It’s easy to feel overwhelmed by the daily barrage of headlines broadcasting tales of war, poverty, and tragic disaster. The world often appears to be crumbling into chaos.
But all hope is not lost. We can be an influence of peace to those around us. And our efforts,small though they may seem, have the potential to ripple into something far reaching.
For guidance in how to do this, we need to look no further than to the example of the Savior. Howard W. Hunter once taught that, “During both his mortal ministry among his flock in the Holy Land and in his postmortal ministry among his scattered sheep in the Western Hemisphere, the Lord demonstrated his love and concern for the individual.”
The woman who was healed after suffering an issue of blood, the widow who cast her mite, and the raising of Lazarus from the dead, are all examples of times Christ focused on individuals. And yet that focus quickly rippled to inspire and lift the masses.
Howard W. Hunter continued, “What a marvelous example for us to follow!” At every moment, our Savior lived “a life of reaching out in service to others,” and we can, too.
Start at Home
Where better to be an influence of peace than in your own home? Show patience to a family member whose actions may otherwise bother you. Surprise someone by making their bed or folding their laundry for them. Offer to do dinner cleanup instead of hopping on social media.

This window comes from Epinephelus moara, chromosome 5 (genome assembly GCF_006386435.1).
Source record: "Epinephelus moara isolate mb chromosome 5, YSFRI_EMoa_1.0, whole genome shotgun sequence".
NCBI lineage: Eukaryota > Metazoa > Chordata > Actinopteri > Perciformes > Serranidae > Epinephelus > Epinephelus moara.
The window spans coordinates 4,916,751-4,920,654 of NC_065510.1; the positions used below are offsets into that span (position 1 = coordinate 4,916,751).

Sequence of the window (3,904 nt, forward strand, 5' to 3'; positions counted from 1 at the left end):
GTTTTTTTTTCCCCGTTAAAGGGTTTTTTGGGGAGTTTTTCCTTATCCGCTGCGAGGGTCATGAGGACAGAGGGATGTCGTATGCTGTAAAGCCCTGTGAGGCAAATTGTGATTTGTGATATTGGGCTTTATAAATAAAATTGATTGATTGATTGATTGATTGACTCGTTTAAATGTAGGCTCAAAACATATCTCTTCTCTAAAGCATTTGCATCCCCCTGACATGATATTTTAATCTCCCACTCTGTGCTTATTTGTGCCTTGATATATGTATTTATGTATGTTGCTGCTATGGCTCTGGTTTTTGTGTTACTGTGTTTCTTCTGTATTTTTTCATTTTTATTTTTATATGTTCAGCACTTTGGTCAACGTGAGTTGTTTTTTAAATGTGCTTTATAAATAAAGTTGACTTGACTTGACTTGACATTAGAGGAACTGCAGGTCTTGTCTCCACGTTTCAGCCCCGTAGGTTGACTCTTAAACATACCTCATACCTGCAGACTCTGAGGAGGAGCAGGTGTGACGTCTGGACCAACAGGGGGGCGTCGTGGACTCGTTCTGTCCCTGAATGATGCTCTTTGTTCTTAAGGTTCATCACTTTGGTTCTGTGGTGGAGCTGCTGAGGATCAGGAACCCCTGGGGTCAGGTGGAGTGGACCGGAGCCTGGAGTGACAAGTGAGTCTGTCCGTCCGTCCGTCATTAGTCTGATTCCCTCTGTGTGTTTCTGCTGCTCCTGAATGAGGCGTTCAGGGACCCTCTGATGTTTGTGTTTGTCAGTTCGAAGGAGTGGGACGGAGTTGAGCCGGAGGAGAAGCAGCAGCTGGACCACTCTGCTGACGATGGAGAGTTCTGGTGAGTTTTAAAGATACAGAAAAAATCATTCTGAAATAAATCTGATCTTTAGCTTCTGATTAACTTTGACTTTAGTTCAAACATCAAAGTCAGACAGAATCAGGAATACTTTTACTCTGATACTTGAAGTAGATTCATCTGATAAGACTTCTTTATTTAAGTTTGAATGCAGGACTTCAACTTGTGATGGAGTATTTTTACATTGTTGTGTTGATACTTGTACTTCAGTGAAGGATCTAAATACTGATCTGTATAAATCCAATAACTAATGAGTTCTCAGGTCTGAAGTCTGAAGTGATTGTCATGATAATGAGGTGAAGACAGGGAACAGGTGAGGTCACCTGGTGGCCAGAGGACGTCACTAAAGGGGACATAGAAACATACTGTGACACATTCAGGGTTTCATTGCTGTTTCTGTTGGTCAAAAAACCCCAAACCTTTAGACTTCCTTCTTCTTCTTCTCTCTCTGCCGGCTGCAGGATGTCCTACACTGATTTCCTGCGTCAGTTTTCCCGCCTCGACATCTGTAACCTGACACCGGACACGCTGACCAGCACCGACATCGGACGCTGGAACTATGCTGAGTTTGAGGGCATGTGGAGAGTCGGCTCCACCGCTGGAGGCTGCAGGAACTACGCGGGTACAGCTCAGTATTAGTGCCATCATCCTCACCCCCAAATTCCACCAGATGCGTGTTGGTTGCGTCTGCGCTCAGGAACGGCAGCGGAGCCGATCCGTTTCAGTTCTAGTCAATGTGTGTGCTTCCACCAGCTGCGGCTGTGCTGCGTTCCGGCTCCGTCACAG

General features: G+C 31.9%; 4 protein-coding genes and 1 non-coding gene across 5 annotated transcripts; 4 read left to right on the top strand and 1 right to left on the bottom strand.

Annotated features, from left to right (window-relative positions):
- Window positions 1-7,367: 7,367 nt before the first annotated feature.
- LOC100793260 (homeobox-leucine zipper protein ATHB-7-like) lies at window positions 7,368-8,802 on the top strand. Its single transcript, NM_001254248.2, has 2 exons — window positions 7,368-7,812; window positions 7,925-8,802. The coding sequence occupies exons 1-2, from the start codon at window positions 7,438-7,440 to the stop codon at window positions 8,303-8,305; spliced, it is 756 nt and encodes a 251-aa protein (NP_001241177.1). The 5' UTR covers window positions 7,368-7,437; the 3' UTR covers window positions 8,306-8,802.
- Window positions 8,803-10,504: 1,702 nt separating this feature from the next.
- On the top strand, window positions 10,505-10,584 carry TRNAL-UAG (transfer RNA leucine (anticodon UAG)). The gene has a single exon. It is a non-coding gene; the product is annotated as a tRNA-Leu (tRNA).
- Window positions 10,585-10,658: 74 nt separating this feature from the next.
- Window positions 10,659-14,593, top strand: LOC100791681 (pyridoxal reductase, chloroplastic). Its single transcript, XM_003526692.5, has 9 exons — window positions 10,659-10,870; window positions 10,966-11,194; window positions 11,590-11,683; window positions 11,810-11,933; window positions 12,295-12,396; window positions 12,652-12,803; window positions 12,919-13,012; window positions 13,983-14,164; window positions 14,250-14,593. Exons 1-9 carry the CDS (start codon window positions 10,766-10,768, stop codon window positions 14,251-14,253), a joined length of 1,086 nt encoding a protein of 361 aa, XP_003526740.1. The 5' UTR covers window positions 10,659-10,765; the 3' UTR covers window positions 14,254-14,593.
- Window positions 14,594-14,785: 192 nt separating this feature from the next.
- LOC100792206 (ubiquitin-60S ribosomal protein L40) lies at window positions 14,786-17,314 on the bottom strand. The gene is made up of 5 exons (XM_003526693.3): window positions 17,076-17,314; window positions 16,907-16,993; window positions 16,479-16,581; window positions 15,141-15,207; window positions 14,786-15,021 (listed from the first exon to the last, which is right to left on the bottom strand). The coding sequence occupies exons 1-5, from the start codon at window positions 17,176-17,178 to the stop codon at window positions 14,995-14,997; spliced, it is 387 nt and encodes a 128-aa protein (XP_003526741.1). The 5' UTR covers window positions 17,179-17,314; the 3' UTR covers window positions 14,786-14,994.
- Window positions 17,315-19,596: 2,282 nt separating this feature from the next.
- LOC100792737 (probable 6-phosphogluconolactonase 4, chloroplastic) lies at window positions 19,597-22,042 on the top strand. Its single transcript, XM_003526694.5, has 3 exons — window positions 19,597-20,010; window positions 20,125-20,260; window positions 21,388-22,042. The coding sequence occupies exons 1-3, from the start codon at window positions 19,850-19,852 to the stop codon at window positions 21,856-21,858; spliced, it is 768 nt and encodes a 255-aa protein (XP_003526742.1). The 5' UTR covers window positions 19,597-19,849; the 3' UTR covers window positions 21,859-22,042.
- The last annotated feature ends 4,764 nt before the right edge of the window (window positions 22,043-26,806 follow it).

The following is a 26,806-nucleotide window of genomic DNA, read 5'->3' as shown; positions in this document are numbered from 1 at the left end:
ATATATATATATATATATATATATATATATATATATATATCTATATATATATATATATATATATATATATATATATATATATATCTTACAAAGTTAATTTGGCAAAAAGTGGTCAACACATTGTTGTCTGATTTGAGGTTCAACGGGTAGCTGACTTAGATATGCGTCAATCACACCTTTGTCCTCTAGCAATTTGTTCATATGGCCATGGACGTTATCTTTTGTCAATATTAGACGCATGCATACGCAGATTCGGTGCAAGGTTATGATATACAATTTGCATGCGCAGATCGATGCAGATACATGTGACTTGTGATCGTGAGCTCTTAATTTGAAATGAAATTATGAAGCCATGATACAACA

We need to remember that there are “many individuals who have what they perceive to be meager talents humbly and generously use those talents to bless the lives of those around them.” Using those talents to promote peace will slowly but surely wipe out the selfishness that is central in a chaotic world.
In Your Community
Our opportunities to encourage peace in our communities are as varied as the individuals who populate them. They can range from simple things, such as showing patience with the driver who cut you off in traffic, to more involved community service endeavors, such as organizing a canned food drive for your community food pantry or mentoring kids at a local school.
As you contemplate what you can do, remember the words of James, “Pure religion and undefiled before God and the Father is this, To visit the fatherless and widows in their affliction, and to keep himself unspotted from the world.”
We can, like the Savior did, help multitudes by noticing, caring for, and serving individuals one at a time. “There is a serious need for the charity that gives attention to those who are unnoticed, hope to those who are discouraged, aid to those who are afflicted. True charity is love in action. The need for charity is everywhere.”
Charity will always be an opposite to chaos, and in the end, charity will never fail us.